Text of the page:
Is Public Breastfeeding Legal?

Can Mommy be arrested for nursing in public?

Adam Freedman
4-minute read

Today's article answers the question: Is public breastfeeding legal?

First, your daily dose of legalese: This podcast does not create an attorney-client relationship with any listener. In other words, although I am a lawyer, I’m not your lawyer. In fact, we barely know each other. If you need personalized legal advice, contact an attorney in your community.

Is Public Breastfeeding Legal?

As far as the legalities go, the short answer is that a mother’s right to breastfeed in public varies from state to state--some states have strong laws protecting a mother’s right to breastfeed in public, but in others, public breastfeeding exists in a kind of legal limbo -- neither prohibited nor protected.

Is Breastfeeding Illegal in Any State?

The good news is that no state prohibits breastfeeding in public.   According to experts, only two states put any restriction on public breastfeeding. In Missouri, the law requires that mothers nurse “as discreetly as possible” when doing so in public. Under Illinois law, although generally very supportive of nursing mothers, a mother considering breastfeeding her baby in a place of worship must “comport her behavior with the norms appropriate in that place of worship.”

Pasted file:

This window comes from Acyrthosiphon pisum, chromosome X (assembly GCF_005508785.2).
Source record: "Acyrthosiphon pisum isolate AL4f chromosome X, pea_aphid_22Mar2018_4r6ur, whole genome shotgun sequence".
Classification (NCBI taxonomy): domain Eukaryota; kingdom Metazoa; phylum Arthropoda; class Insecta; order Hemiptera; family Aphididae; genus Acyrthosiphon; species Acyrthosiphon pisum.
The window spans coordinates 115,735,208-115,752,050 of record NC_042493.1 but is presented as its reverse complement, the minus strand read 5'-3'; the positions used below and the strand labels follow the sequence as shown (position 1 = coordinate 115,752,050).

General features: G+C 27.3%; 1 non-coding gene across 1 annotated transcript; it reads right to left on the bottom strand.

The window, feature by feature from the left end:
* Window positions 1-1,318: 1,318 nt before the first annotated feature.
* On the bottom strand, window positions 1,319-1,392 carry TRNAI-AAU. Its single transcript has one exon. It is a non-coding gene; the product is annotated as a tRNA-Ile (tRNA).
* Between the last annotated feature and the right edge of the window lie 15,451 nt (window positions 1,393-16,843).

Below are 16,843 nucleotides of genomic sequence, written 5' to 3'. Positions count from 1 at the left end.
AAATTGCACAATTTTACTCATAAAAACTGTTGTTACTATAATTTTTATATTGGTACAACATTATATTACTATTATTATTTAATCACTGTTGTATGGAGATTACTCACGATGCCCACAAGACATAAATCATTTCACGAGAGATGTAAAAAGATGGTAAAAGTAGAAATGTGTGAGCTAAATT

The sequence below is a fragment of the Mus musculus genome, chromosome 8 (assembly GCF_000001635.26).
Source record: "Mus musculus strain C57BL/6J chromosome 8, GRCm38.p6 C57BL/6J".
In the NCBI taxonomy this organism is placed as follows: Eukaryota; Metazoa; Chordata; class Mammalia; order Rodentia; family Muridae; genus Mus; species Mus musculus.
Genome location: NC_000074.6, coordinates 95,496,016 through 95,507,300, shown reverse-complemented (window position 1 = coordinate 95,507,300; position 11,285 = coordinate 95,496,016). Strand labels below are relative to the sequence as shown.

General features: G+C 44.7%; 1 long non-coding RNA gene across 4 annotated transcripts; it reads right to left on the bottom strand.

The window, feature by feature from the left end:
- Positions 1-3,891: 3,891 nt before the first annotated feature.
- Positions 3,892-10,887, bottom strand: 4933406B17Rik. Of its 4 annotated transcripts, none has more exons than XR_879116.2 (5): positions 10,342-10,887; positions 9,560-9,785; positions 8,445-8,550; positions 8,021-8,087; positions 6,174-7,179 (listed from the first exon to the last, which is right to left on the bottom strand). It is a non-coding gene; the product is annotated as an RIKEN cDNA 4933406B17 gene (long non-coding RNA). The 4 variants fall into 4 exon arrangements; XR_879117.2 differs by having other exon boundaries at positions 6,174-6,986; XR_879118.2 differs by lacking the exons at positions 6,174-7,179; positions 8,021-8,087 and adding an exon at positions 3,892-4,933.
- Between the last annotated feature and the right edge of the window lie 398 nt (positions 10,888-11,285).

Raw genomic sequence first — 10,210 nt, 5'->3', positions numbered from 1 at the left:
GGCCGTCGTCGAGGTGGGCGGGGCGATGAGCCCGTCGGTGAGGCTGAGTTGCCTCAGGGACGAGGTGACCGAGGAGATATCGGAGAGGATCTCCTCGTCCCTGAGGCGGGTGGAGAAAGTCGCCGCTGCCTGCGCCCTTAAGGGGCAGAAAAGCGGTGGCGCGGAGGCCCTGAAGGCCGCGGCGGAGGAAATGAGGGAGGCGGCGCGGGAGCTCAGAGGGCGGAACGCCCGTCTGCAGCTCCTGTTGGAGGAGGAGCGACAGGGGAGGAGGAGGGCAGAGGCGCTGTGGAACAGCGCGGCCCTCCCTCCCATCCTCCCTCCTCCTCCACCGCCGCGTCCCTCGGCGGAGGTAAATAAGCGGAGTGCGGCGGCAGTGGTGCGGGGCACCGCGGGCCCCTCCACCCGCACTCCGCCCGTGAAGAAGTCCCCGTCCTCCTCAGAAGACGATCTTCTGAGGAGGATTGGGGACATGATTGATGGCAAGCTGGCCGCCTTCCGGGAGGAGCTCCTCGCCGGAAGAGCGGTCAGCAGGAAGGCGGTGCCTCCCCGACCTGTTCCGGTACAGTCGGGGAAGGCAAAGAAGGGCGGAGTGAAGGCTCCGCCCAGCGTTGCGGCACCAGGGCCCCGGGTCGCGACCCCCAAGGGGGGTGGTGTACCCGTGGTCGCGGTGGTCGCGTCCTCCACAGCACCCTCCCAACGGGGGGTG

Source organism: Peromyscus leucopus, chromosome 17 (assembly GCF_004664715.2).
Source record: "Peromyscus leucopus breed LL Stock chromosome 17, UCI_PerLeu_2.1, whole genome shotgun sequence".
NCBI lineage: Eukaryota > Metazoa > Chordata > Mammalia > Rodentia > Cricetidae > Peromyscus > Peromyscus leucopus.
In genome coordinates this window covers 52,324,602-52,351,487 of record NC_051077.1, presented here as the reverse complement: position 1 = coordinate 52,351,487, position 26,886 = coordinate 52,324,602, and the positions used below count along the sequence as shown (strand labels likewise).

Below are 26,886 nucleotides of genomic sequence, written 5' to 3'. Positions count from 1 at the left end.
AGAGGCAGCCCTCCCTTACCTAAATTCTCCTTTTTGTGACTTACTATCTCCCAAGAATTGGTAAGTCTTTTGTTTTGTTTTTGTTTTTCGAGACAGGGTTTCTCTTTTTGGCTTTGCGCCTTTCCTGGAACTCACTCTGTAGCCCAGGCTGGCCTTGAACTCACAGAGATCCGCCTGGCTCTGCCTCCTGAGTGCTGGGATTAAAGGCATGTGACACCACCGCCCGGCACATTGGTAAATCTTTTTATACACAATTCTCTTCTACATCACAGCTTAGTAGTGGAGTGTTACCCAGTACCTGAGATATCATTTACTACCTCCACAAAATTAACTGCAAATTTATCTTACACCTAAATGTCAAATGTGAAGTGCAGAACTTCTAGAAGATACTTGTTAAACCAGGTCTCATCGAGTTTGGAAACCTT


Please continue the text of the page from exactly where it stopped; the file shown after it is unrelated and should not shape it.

You Have Rights . . .

Some states take a more affirmative approach -- guaranteeing a mother’s right to breastfeed in any place where the mother is authorized to be. Likewise, federal law protects a woman’s right to breastfeed her child at any location in a federal building or on federal property, if the woman and her child are otherwise authorized to be present at the location. So if you find yourself in a state that isn’t friendly to nursing mothers, one solution might be to write somebody a letter and then get in line at the post office. If it’s anything like my post office, you’ll probably not only have enough time to feed your baby, but to burp and change him or her as well.

. . . But You May Not Have a Remedy